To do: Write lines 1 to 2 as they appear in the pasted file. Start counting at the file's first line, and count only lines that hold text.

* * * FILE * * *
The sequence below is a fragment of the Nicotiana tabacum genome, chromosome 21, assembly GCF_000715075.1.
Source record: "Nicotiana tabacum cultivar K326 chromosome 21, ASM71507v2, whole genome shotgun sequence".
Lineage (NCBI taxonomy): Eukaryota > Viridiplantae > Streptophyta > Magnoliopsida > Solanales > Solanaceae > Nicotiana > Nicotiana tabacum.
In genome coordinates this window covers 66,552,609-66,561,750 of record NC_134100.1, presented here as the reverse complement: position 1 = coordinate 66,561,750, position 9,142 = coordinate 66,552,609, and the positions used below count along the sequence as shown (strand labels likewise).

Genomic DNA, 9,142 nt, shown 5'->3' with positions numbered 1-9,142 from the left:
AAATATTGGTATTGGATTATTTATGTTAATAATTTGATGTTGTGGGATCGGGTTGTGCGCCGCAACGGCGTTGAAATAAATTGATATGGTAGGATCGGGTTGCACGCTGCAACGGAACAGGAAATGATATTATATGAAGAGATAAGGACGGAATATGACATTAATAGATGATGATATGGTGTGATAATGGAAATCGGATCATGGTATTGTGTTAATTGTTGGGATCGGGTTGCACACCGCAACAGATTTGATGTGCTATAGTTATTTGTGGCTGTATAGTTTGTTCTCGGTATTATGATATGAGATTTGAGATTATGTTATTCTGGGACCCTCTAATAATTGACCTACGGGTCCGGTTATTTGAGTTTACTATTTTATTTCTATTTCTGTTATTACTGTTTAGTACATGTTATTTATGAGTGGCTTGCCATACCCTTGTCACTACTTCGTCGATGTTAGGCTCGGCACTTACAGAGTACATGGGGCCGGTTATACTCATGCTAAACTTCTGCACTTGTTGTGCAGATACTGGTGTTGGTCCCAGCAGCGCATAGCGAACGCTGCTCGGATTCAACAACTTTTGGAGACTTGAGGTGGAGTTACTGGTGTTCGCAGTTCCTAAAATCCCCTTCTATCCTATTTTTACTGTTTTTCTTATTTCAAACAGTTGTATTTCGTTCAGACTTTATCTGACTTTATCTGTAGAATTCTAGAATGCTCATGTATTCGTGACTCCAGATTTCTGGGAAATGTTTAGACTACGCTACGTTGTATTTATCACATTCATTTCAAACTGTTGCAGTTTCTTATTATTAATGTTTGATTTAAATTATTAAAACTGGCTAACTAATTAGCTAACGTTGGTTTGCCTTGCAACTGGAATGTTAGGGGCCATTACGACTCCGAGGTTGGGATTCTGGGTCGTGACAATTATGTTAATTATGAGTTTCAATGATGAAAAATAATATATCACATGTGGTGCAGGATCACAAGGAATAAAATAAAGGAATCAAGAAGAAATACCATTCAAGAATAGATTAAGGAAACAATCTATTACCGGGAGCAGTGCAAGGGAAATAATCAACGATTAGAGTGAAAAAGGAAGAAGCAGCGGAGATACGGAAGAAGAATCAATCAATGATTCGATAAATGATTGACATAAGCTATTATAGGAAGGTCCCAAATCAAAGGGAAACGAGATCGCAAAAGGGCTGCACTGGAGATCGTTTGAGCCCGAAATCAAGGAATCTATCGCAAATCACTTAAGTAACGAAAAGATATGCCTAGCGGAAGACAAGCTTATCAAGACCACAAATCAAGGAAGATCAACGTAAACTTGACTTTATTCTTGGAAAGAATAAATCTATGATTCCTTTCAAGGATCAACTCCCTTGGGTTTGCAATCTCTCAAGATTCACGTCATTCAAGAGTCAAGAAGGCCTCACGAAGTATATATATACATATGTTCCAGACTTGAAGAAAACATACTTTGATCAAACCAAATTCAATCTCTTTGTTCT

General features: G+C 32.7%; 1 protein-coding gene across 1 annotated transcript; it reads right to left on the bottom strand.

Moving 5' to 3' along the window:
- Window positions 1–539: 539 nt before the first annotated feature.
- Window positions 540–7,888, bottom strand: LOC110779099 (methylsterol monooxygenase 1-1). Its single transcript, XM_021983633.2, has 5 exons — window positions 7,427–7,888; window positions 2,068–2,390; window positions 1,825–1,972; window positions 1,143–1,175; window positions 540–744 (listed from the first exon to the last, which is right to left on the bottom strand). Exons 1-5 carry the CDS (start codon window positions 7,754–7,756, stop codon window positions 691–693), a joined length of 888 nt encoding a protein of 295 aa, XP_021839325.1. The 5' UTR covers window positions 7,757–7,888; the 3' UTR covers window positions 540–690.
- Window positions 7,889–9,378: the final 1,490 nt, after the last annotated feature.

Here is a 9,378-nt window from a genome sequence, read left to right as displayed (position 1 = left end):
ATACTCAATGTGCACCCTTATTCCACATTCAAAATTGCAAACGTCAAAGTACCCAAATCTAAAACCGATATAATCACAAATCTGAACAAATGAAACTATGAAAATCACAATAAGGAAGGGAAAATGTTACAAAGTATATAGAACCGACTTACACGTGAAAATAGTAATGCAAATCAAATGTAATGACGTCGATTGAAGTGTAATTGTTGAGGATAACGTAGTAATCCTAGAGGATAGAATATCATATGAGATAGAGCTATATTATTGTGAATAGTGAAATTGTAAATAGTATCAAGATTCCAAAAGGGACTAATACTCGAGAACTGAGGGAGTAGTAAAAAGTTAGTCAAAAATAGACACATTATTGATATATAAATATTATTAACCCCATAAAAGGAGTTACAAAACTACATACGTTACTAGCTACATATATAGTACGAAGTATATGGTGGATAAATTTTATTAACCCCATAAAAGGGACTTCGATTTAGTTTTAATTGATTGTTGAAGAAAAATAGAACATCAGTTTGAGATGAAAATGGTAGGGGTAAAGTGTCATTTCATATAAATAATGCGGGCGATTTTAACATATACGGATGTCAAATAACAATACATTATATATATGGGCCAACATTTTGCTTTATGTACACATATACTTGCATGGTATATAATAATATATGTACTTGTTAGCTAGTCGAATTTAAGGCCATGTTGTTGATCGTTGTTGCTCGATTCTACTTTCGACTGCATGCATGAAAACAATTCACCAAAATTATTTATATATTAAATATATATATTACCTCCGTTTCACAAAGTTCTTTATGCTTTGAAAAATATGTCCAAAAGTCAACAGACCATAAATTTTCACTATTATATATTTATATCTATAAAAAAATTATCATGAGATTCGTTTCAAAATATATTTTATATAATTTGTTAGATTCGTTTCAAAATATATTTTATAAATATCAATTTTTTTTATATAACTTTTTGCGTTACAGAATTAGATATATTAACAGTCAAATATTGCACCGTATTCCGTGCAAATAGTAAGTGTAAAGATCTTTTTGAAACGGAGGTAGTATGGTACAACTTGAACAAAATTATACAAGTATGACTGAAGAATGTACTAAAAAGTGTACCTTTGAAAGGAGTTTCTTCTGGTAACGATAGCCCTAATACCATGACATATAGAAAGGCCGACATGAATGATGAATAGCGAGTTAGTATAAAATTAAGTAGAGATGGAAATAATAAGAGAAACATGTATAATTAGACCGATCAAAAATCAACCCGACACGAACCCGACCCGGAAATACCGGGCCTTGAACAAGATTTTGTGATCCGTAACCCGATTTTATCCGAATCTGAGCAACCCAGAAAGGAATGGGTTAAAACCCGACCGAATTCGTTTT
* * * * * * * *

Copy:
The sequence below is a fragment of the Nicotiana tabacum genome, chromosome 21, assembly GCF_000715075.1.
Source record: "Nicotiana tabacum cultivar K326 chromosome 21, ASM71507v2, whole genome shotgun sequence".